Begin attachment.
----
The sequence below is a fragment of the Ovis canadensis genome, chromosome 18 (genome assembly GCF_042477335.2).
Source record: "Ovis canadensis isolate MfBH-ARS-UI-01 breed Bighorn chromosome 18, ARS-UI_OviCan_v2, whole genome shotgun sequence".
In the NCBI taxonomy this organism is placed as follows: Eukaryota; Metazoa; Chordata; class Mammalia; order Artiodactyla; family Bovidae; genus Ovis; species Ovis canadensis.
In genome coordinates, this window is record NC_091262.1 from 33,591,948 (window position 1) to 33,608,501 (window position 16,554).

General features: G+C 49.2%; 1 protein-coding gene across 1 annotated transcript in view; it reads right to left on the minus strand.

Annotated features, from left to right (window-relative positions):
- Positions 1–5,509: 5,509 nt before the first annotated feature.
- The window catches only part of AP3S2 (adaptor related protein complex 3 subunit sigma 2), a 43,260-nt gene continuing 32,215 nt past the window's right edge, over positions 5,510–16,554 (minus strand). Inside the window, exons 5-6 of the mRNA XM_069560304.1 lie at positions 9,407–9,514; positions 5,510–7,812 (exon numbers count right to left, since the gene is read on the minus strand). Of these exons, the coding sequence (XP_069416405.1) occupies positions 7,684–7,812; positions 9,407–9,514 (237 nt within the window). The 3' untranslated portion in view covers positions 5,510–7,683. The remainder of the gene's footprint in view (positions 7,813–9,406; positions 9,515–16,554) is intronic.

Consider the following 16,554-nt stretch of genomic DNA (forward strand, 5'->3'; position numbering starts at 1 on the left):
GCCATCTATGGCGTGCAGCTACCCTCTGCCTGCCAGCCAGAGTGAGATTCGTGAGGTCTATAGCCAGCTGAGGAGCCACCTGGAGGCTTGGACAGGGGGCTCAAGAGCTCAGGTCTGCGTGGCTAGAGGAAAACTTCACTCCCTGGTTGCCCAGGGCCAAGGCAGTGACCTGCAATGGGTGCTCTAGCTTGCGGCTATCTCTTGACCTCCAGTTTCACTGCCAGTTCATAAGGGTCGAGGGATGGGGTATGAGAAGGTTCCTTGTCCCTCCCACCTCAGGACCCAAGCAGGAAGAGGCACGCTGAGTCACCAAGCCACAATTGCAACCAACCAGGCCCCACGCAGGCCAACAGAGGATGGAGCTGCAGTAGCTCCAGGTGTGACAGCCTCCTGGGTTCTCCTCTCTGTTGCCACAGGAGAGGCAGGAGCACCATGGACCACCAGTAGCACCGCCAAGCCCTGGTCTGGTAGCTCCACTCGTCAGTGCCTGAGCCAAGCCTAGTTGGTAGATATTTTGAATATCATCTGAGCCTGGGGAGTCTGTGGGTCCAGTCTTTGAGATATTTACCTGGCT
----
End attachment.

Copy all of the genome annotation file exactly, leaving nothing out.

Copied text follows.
The sequence below is a fragment of the Ovis canadensis genome, chromosome 18 (genome assembly GCF_042477335.2).
Source record: "Ovis canadensis isolate MfBH-ARS-UI-01 breed Bighorn chromosome 18, ARS-UI_OviCan_v2, whole genome shotgun sequence".
In the NCBI taxonomy this organism is placed as follows: Eukaryota; Metazoa; Chordata; class Mammalia; order Artiodactyla; family Bovidae; genus Ovis; species Ovis canadensis.
In genome coordinates, this window is record NC_091262.1 from 33,591,948 (window position 1) to 33,608,501 (window position 16,554).

General features: G+C 49.2%; 1 protein-coding gene across 1 annotated transcript in view; it reads right to left on the minus strand.

Annotated features, from left to right (window-relative positions):
- Positions 1–5,509: 5,509 nt before the first annotated feature.
- The window catches only part of AP3S2 (adaptor related protein complex 3 subunit sigma 2), a 43,260-nt gene continuing 32,215 nt past the window's right edge, over positions 5,510–16,554 (minus strand). Inside the window, exons 5-6 of the mRNA XM_069560304.1 lie at positions 9,407–9,514; positions 5,510–7,812 (exon numbers count right to left, since the gene is read on the minus strand). Of these exons, the coding sequence (XP_069416405.1) occupies positions 7,684–7,812; positions 9,407–9,514 (237 nt within the window). The 3' untranslated portion in view covers positions 5,510–7,683. The remainder of the gene's footprint in view (positions 7,813–9,406; positions 9,515–16,554) is intronic.

Consider the following 16,554-nt stretch of genomic DNA (forward strand, 5'->3'; position numbering starts at 1 on the left):
GCCATCTATGGCGTGCAGCTACCCTCTGCCTGCCAGCCAGAGTGAGATTCGTGAGGTCTATAGCCAGCTGAGGAGCCACCTGGAGGCTTGGACAGGGGGCTCAAGAGCTCAGGTCTGCGTGGCTAGAGGAAAACTTCACTCCCTGGTTGCCCAGGGCCAAGGCAGTGACCTGCAATGGGTGCTCTAGCTTGCGGCTATCTCTTGACCTCCAGTTTCACTGCCAGTTCATAAGGGTCGAGGGATGGGGTATGAGAAGGTTCCTTGTCCCTCCCACCTCAGGACCCAAGCAGGAAGAGGCACGCTGAGTCACCAAGCCACAATTGCAACCAACCAGGCCCCACGCAGGCCAACAGAGGATGGAGCTGCAGTAGCTCCAGGTGTGACAGCCTCCTGGGTTCTCCTCTCTGTTGCCACAGGAGAGGCAGGAGCACCATGGACCACCAGTAGCACCGCCAAGCCCTGGTCTGGTAGCTCCACTCGTCAGTGCCTGAGCCAAGCCTAGTTGGTAGATATTTTGAATATCATCTGAGCCTGGGGAGTCTGTGGGTCCAGTCTTTGAGATATTTACCTGGCT